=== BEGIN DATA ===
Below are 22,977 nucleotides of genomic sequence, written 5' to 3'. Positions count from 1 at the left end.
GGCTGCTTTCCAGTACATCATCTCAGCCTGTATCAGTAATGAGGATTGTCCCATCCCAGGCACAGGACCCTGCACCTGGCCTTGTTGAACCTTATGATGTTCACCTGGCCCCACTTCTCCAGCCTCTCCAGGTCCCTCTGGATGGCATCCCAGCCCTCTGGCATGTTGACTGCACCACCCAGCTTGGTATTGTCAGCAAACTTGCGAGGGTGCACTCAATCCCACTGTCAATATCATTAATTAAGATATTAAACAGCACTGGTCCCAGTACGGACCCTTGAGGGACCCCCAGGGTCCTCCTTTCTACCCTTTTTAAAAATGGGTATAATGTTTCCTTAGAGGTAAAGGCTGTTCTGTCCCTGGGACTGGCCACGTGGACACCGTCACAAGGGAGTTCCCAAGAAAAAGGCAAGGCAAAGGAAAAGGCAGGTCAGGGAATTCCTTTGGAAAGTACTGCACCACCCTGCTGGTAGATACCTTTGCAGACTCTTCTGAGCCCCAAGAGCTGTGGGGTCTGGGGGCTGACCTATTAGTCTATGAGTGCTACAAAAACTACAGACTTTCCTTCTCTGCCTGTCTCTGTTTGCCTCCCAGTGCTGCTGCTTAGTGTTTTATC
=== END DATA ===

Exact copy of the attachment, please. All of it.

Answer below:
Below are 22,977 nucleotides of genomic sequence, written 5' to 3'. Positions count from 1 at the left end.
GGCTGCTTTCCAGTACATCATCTCAGCCTGTATCAGTAATGAGGATTGTCCCATCCCAGGCACAGGACCCTGCACCTGGCCTTGTTGAACCTTATGATGTTCACCTGGCCCCACTTCTCCAGCCTCTCCAGGTCCCTCTGGATGGCATCCCAGCCCTCTGGCATGTTGACTGCACCACCCAGCTTGGTATTGTCAGCAAACTTGCGAGGGTGCACTCAATCCCACTGTCAATATCATTAATTAAGATATTAAACAGCACTGGTCCCAGTACGGACCCTTGAGGGACCCCCAGGGTCCTCCTTTCTACCCTTTTTAAAAATGGGTATAATGTTTCCTTAGAGGTAAAGGCTGTTCTGTCCCTGGGACTGGCCACGTGGACACCGTCACAAGGGAGTTCCCAAGAAAAAGGCAAGGCAAAGGAAAAGGCAGGTCAGGGAATTCCTTTGGAAAGTACTGCACCACCCTGCTGGTAGATACCTTTGCAGACTCTTCTGAGCCCCAAGAGCTGTGGGGTCTGGGGGCTGACCTATTAGTCTATGAGTGCTACAAAAACTACAGACTTTCCTTCTCTGCCTGTCTCTGTTTGCCTCCCAGTGCTGCTGCTTAGTGTTTTATC